An increasing number of cases of nonalcoholic fatty liver disease (NAFLD) is contributing to the growing number of patients with liver disease (LD) seen in emergency departments (EDs) in the United States. The first study to document changes in the types, frequency, and outcomes of LD cases seen in EDs appears in the Journal of Clinical Gastroenterology.
The researchers found that during a 7-year period, the annual number of ED admissions with LD increased by about 65,000, and patients admitted and diagnosed with LDs had higher mortality compared with patients without LD.
Using data from the National Inpatient Survey database and codes from ICD-9, researchers led by Zobair M. Younossi, MD, MPH, Betty and Guy Beatty Center for Integrated Research, Falls Church, VA, analyzed trends in ED admissions among patients with LD between 2005 and 2011. They focused on hepatitis C virus (HCV) and hepatitis B virus (HBV) infection, alcoholic liver disease (ALD), hepatocellular carcinoma (HCC), and NAFLD.
The researchers examined the association between ED admissions among patients with LDs and outcomes such as mortality, length of stay, and hospital costs using a matched cohort of 1,083,210 LD cases and an equal number of controls. In 2005, 123,873 cases of LD were seen in EDs, which increased to 188,501 in 2011 (P < 0.0001).
Although the combined number of all LD cases increased, the proportion of patients with HCV, HBV, or ALD seen in the ED remained relatively stable from 2005 to 2011 (41.6% vs 38.2%, 3.7% vs 2.8%, and 41.4% vs 38.5%, respectively). However, the proportion of NAFLD diagnoses doubled from 6.0% to 11.9% during this period.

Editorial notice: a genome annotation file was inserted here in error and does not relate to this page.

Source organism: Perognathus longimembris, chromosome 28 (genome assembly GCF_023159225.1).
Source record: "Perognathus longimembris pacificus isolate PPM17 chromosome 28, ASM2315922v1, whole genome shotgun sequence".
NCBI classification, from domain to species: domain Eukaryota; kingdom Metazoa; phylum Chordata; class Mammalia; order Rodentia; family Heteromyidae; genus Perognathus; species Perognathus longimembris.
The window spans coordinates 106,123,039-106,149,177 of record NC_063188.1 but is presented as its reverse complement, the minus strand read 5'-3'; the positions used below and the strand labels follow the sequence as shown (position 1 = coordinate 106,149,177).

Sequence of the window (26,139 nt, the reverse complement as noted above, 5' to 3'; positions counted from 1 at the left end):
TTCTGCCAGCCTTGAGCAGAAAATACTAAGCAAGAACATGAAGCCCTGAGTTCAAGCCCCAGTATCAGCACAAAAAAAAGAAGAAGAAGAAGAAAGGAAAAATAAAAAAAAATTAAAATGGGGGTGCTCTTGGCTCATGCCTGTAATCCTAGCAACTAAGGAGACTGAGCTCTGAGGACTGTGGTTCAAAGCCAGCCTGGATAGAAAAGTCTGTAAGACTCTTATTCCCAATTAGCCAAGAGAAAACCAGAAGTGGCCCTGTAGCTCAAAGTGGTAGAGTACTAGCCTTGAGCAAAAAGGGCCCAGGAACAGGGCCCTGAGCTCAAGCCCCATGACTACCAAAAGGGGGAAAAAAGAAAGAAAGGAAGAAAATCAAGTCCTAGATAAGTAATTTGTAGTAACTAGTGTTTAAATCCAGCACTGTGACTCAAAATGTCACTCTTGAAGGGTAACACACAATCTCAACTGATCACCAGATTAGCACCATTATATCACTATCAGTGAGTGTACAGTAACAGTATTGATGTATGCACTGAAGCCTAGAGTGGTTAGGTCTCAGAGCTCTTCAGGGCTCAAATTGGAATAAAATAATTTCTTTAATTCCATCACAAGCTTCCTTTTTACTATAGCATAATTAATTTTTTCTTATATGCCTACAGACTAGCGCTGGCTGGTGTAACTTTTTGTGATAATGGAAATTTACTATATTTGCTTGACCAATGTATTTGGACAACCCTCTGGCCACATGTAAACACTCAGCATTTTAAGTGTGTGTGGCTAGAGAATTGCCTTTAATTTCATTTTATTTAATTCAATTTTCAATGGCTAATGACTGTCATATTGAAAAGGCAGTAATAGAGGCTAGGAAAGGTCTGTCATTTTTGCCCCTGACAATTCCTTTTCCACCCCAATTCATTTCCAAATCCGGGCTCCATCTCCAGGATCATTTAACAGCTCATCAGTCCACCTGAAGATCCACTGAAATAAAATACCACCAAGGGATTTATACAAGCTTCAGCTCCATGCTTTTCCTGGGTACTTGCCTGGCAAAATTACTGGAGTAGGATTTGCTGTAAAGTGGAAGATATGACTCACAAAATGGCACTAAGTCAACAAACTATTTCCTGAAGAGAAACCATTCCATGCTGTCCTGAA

In fact, NAFLD was the only LD that showed an increase in the rate of in-hospital mortality over time: 59 cases (0.80%) in 2005 compared with 256 (1.13%) in 2011 (P=0.0925).
The rate of in-hospital mortality decreased for patients with HBV, HCV, and ALD during the study period, but was still higher than for controls. “Further research is required to fully understand this finding and its significance in terms of LD treatment and health care utilization,” the authors wrote.
An increase in the proportion of patients discharged to home health care was a common trend. From 2005 to 2011, the percentage of patients with HCV discharged to home health care increased from 27.77% to 31.14% (P=0.0005). For patients with HBV, it rose from 26.71% to 31.85% (P=0.0325), and for patients with NAFLD, from 17.86% to 21.88% (P < 0.0001).
Results also showed a general trend in increased hospital costs and decreased length of inpatient stay for all ED admissions, although these findings did not reach statistical significance. Matched univariate analysis showed overall lower hospital costs for most LD patients compared with controls. While costs decreased over time for HCC patients, costs increased for those with NAFLD ($7,002 to $7,872). “This may be indicative of the availability of effective early treatment for HCC and no treatment being available for NAFLD,” the authors reasoned.
Currently, NAFLD affects approximately 30% of the US population—including almost 11% of adolescents. Although the natural history of NAFLD is not well established, it is correlated with obesity and type 2 diabetes mellitus.
As these conditions continue to increase, the number of diagnosed NAFLD cases is expected to grow as well. According to the authors, these data “add to the growing body of evidence that the clinical and economic burden of NAFLD is increasing.” They called for the development of a national policy to address the growing burden of NAFLD.